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     Volume 6 Issue 4 | February 2, 2007 |

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Baikka Beel under Threat

Paul Thompson
Observation tower, Baikka Beel Sanctuary.

Perhaps many people will think this is not the right question to ask. You might ask: “Should we save wetlands?”, or “Is it worthwhile to save them?” But those questions have already been answered. As a signatory to the Ramsar Convention on Wetlands, Bangladesh has already made an international commitment to ensure the wise use of its wetlands in general for the wellbeing of future generations. This includes, but is not limited to, protecting wetlands of international importance.

Even though millions of rural people for generations have depended on the beels, rivers, haors and other wetlands of Bangladesh for sources of food and income, at the policy level wetlands were misguidedly thought of as “wastelands”. Wetlands are in fact highly productive environments that support the livelihoods of millions in this country and often the poorest. A study of Hail Haor, a large wetland in Moulvibazar District, found that in 2000 the value of goods and services the haor averaged Taka 37,000 per hectare or double the return from the alternative of a single crop of dry season (boro) paddy at that time. So even without any improvements in management, wetlands are very valuable for the fish, aquatic plants, crops, grazing opportunities, flood mitigation and recreation they provide.

Over the last 20 years, just like everyone in this country I have seen wetlands drained or filled or silting up; seen embankments and roads marching across natural watercourses; seen more and more wetlands converted to agriculture, or fish ponds, or industry; held my nose because of polluted water around factories and towns; seen fewer water birds during winter surveys; and heard fishermen everywhere explain how their catches are a fraction of what they once were. These trends continue as very real threats to wetlands and their productivity.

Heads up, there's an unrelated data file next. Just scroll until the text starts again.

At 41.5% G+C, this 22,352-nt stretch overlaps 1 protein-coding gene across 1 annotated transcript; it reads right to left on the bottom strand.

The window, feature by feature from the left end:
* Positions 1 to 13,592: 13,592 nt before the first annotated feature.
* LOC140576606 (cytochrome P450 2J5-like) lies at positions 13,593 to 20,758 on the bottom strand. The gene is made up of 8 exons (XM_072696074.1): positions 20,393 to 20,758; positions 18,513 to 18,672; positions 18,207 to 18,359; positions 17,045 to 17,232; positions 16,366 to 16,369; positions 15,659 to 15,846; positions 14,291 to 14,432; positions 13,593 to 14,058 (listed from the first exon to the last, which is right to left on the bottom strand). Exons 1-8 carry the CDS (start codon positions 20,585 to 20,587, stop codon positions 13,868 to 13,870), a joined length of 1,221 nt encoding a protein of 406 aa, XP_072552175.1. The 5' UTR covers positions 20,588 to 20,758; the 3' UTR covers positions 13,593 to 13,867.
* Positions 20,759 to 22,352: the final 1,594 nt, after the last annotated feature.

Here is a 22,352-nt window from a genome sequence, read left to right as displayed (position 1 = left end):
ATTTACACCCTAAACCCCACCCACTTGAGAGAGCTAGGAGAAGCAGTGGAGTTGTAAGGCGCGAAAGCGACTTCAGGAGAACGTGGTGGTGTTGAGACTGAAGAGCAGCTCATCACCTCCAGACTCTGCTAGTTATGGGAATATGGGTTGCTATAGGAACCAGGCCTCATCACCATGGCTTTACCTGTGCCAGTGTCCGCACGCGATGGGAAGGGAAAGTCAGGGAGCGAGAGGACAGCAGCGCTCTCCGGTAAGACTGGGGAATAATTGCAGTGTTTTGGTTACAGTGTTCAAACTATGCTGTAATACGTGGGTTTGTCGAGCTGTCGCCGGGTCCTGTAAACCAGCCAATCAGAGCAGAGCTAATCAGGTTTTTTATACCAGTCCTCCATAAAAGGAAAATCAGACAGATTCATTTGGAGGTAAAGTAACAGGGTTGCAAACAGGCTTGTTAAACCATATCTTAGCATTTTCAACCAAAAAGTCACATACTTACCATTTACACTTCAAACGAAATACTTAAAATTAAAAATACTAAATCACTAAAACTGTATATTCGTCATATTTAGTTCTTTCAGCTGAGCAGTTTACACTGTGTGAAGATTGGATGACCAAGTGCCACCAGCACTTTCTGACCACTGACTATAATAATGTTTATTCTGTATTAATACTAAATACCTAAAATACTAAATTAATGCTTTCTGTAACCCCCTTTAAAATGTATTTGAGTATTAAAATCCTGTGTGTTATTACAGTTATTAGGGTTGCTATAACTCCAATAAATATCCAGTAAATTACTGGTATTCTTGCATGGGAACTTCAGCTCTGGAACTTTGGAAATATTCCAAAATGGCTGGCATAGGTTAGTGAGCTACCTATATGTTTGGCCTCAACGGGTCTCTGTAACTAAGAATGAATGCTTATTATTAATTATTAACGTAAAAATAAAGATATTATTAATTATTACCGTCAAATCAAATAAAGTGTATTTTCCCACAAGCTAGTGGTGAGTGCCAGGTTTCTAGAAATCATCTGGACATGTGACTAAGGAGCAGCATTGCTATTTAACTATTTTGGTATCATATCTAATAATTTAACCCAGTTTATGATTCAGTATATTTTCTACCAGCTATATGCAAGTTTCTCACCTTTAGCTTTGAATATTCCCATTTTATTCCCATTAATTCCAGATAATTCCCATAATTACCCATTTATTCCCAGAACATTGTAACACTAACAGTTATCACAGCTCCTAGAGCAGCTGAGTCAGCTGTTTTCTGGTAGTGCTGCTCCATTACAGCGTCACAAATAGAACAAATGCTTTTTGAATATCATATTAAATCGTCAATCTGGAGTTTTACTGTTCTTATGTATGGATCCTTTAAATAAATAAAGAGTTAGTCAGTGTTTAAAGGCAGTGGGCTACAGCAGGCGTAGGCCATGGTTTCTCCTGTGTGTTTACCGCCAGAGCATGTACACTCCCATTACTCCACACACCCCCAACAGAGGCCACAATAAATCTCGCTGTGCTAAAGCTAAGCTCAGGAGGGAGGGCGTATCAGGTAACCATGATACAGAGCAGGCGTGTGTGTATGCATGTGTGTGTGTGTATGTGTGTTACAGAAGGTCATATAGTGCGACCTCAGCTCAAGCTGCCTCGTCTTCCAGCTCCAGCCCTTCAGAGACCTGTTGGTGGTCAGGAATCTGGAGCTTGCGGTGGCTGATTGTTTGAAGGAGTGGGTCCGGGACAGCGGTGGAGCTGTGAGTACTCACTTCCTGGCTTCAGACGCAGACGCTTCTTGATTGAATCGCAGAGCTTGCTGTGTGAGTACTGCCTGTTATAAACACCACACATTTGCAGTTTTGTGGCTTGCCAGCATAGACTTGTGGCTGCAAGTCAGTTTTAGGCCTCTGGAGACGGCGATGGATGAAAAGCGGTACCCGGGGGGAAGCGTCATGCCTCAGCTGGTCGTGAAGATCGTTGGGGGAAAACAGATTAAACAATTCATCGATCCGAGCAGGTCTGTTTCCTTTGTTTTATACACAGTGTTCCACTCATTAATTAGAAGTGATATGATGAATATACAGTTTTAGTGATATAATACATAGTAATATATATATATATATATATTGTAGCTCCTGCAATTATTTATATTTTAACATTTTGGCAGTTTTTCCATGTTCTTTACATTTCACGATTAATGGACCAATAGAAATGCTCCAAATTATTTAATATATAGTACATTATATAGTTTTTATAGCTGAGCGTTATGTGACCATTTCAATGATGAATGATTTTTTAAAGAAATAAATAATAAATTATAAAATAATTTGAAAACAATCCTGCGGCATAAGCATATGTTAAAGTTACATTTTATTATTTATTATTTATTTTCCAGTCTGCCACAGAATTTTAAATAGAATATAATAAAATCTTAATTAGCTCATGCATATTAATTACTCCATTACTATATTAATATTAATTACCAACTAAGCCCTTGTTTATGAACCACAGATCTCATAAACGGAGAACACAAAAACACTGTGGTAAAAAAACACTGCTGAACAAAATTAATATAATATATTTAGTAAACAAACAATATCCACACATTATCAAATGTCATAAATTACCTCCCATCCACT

Deforestation causes increased siltation in the remaining wetlands.

To take one example close to Dhaka, in Kaliakoir in Gazipur District, the number of textile related industries has increased tremendously from 12 in 1999 to 166 at the end of 2005, bringing much needed jobs and export earnings. But this has come at a high price. Even if those industries followed best practices so many would affect the local environment. In reality, very few have the effluent treatment plants they are required to operate. It is estimated that these industries discharge 30 billion litres of effluent water annually in the Turag-Bangshi wetland system. In this area the MACH project (Management of Aquatic Ecosystems through Community Husbandry) has worked with local communities to restore wetland productivity in the major beels, rivers and open flood land. This is a Government of Bangladesh project supported by USAID and implemented by Winrock International, Bangladesh Centre for Advanced Studies, Center for Natural Resources Studies, and Caritas Bangladesh working closely with the Department of Fisheries. Regular monitoring results indicate that pollution far exceeds national water quality standards there for several key indicators such as dissolved oxygen, in addition high concentrations of heavy metals such as chromium have been found in sediments. The result is fish kills and a threat to human health, although the industries could actually save money and reduce pollution by adopting better dyeing practices.

Dredging is one way to restore silted up wetlands.